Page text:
7/10 Soundtrack scares
A listening party was thrown back in December for Thom Yorke’s debut film soundtrack, Susperia, beneath Clerkenwell Prison – a candlelit dungeon with projections dancing across the walls. No one had yet seen Luca Guadagnino’s remake of Dario Argento’s horror classic, and it mattered little. Who better to score an unseen supernatural flick than the eerie Radiohead frontman, whose songwriting domain is jittery threats, vague nightmares and a creeping sense of dread?
Yorke’s trademark paranoia finds new dimensions on this impressive soundtrack album. How his distinctive melancholia will blend in on screen remains to be seen (read: I haven’t seen it yet) but as a standalone album, Susperia works marvels.
Skeletal lullabies weave around mangled synth fantasias, ancient sounding chants and fingerpicked daydreams. The handful of sung compositions rank alongside “Harrowdown Hill” and “The Eraser” as his finest solo work.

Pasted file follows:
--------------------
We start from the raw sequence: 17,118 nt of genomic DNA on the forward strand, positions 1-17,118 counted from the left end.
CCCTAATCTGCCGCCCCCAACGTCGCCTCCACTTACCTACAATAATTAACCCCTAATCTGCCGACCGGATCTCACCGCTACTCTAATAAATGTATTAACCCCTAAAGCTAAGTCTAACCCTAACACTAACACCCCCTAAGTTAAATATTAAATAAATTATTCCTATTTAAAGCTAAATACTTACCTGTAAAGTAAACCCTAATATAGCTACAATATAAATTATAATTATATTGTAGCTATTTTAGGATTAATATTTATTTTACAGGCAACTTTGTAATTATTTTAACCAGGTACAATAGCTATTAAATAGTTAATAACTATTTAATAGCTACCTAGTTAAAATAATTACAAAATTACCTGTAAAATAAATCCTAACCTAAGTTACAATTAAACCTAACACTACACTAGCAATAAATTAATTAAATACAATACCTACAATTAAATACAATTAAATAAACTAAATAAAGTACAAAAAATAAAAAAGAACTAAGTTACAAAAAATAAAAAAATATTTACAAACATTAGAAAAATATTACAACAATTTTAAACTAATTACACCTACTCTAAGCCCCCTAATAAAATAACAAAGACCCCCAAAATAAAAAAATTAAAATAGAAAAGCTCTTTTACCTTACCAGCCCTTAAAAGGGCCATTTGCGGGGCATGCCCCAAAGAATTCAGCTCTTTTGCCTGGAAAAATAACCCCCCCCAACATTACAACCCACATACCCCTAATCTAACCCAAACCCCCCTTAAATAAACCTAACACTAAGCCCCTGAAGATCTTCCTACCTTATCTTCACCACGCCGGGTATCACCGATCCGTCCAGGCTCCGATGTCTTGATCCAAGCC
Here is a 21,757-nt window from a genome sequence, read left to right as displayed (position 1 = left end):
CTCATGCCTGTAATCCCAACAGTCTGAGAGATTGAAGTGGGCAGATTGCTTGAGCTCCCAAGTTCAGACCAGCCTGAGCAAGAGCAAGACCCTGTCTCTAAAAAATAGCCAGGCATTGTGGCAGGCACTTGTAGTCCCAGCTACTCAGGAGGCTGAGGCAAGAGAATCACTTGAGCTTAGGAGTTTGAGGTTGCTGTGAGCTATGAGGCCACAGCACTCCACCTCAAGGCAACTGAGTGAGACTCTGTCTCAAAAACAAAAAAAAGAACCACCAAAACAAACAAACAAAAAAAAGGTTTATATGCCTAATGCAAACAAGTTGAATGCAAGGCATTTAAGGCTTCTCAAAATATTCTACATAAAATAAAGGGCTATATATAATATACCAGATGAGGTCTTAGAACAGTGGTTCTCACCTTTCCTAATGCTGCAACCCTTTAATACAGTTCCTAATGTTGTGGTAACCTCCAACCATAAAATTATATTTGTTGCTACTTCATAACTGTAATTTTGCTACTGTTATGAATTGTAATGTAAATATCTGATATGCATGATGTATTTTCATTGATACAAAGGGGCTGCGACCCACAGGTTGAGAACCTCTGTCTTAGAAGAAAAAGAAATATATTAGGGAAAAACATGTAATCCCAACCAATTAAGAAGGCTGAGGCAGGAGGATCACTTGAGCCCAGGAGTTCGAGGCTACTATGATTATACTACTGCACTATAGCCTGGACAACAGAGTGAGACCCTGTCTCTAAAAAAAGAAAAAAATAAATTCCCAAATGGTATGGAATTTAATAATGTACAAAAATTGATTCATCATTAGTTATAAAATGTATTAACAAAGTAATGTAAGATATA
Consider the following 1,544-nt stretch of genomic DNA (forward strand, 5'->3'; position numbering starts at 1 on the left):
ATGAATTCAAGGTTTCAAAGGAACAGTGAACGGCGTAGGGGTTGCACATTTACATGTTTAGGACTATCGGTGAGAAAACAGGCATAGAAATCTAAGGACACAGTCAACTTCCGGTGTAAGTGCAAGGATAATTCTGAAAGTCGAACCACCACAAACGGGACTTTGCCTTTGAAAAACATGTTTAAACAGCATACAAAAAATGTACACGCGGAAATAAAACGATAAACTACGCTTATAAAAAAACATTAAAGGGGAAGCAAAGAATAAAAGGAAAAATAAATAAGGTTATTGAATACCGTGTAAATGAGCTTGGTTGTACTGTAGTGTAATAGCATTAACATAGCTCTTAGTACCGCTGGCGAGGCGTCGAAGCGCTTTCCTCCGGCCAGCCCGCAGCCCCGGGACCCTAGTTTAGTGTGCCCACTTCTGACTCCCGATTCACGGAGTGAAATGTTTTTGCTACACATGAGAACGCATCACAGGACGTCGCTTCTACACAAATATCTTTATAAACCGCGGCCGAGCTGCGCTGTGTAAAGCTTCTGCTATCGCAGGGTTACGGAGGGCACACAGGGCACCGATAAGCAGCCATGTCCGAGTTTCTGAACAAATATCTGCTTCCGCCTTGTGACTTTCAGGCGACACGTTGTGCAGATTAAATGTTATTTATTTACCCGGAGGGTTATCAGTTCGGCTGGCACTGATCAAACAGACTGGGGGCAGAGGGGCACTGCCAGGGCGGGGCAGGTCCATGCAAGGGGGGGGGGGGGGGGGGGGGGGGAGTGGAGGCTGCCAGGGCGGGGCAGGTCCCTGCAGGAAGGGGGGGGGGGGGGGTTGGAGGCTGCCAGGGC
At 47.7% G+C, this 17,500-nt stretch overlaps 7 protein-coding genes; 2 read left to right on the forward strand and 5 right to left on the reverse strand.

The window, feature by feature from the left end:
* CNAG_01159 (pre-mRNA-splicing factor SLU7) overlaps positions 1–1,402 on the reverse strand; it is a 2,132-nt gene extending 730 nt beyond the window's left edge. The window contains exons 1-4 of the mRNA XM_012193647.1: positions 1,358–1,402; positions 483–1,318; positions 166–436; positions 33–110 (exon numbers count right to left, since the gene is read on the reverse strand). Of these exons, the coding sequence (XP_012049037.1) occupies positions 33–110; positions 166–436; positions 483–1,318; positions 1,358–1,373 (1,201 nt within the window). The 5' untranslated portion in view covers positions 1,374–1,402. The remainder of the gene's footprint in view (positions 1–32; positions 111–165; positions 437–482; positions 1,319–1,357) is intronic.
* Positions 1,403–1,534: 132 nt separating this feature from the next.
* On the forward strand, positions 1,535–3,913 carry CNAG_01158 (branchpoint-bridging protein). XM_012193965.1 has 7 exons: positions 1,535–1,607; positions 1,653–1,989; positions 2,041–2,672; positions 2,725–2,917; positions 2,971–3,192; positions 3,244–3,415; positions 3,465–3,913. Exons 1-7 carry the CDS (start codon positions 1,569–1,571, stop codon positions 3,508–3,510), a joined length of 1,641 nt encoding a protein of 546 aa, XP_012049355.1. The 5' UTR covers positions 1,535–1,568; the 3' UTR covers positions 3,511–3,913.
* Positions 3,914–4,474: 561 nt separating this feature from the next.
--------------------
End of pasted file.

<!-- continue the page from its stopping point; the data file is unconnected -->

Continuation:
“The Hooks” decorates a cursed piano motif with strings concealing horrors: muffled groans, scurrying feet, the swoop and squelch of a blade puncturing flesh. Spooked hymns such as “Has Ended” conjure the ghosts of lost Radiohead B-Sides, while the electronic skits evoke lo-fi artists like James Blake.
A demanding listen, it’s no walk in the park, but then it never is with Thom Yorke at the controls.
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